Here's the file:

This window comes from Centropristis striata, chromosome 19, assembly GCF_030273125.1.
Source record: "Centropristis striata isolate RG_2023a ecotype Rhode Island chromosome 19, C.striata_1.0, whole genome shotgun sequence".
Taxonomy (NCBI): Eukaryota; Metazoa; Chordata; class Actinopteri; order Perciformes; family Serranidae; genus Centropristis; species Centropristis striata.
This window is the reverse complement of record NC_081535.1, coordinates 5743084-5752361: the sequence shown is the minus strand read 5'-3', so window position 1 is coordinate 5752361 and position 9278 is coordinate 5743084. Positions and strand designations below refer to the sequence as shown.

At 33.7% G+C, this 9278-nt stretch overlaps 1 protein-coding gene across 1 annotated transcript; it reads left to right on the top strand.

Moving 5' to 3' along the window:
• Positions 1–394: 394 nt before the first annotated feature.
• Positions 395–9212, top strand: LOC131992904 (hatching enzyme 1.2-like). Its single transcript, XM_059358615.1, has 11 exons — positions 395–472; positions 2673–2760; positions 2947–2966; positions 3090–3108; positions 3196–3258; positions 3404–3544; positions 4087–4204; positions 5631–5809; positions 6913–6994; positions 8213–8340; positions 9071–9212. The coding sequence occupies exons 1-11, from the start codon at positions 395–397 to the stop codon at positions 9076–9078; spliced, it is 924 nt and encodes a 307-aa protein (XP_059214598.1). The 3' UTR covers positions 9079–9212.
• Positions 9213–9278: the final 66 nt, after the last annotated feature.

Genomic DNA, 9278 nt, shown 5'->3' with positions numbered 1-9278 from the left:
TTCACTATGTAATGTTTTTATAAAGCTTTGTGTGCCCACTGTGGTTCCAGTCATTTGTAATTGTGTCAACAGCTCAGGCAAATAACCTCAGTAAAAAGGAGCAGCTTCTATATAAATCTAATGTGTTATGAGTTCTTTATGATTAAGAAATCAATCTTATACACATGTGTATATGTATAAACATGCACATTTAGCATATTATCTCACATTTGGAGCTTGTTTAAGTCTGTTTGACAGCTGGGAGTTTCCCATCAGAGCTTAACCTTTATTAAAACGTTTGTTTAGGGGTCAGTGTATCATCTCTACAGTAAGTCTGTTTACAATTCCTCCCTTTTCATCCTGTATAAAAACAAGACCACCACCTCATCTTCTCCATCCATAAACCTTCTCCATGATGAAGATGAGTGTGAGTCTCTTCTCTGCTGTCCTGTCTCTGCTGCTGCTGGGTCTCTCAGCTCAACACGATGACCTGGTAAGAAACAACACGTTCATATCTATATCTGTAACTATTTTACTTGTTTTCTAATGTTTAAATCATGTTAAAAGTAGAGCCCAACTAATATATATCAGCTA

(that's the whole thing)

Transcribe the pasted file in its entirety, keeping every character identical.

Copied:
This window comes from Centropristis striata, chromosome 19, assembly GCF_030273125.1.
Source record: "Centropristis striata isolate RG_2023a ecotype Rhode Island chromosome 19, C.striata_1.0, whole genome shotgun sequence".
Taxonomy (NCBI): Eukaryota; Metazoa; Chordata; class Actinopteri; order Perciformes; family Serranidae; genus Centropristis; species Centropristis striata.
This window is the reverse complement of record NC_081535.1, coordinates 5743084-5752361: the sequence shown is the minus strand read 5'-3', so window position 1 is coordinate 5752361 and position 9278 is coordinate 5743084. Positions and strand designations below refer to the sequence as shown.

At 33.7% G+C, this 9278-nt stretch overlaps 1 protein-coding gene across 1 annotated transcript; it reads left to right on the top strand.

Moving 5' to 3' along the window:
• Positions 1–394: 394 nt before the first annotated feature.
• Positions 395–9212, top strand: LOC131992904 (hatching enzyme 1.2-like). Its single transcript, XM_059358615.1, has 11 exons — positions 395–472; positions 2673–2760; positions 2947–2966; positions 3090–3108; positions 3196–3258; positions 3404–3544; positions 4087–4204; positions 5631–5809; positions 6913–6994; positions 8213–8340; positions 9071–9212. The coding sequence occupies exons 1-11, from the start codon at positions 395–397 to the stop codon at positions 9076–9078; spliced, it is 924 nt and encodes a 307-aa protein (XP_059214598.1). The 3' UTR covers positions 9079–9212.
• Positions 9213–9278: the final 66 nt, after the last annotated feature.

Genomic DNA, 9278 nt, shown 5'->3' with positions numbered 1-9278 from the left:
TTCACTATGTAATGTTTTTATAAAGCTTTGTGTGCCCACTGTGGTTCCAGTCATTTGTAATTGTGTCAACAGCTCAGGCAAATAACCTCAGTAAAAAGGAGCAGCTTCTATATAAATCTAATGTGTTATGAGTTCTTTATGATTAAGAAATCAATCTTATACACATGTGTATATGTATAAACATGCACATTTAGCATATTATCTCACATTTGGAGCTTGTTTAAGTCTGTTTGACAGCTGGGAGTTTCCCATCAGAGCTTAACCTTTATTAAAACGTTTGTTTAGGGGTCAGTGTATCATCTCTACAGTAAGTCTGTTTACAATTCCTCCCTTTTCATCCTGTATAAAAACAAGACCACCACCTCATCTTCTCCATCCATAAACCTTCTCCATGATGAAGATGAGTGTGAGTCTCTTCTCTGCTGTCCTGTCTCTGCTGCTGCTGGGTCTCTCAGCTCAACACGATGACCTGGTAAGAAACAACACGTTCATATCTATATCTGTAACTATTTTACTTGTTTTCTAATGTTTAAATCATGTTAAAAGTAGAGCCCAACTAATATATATCAGCTA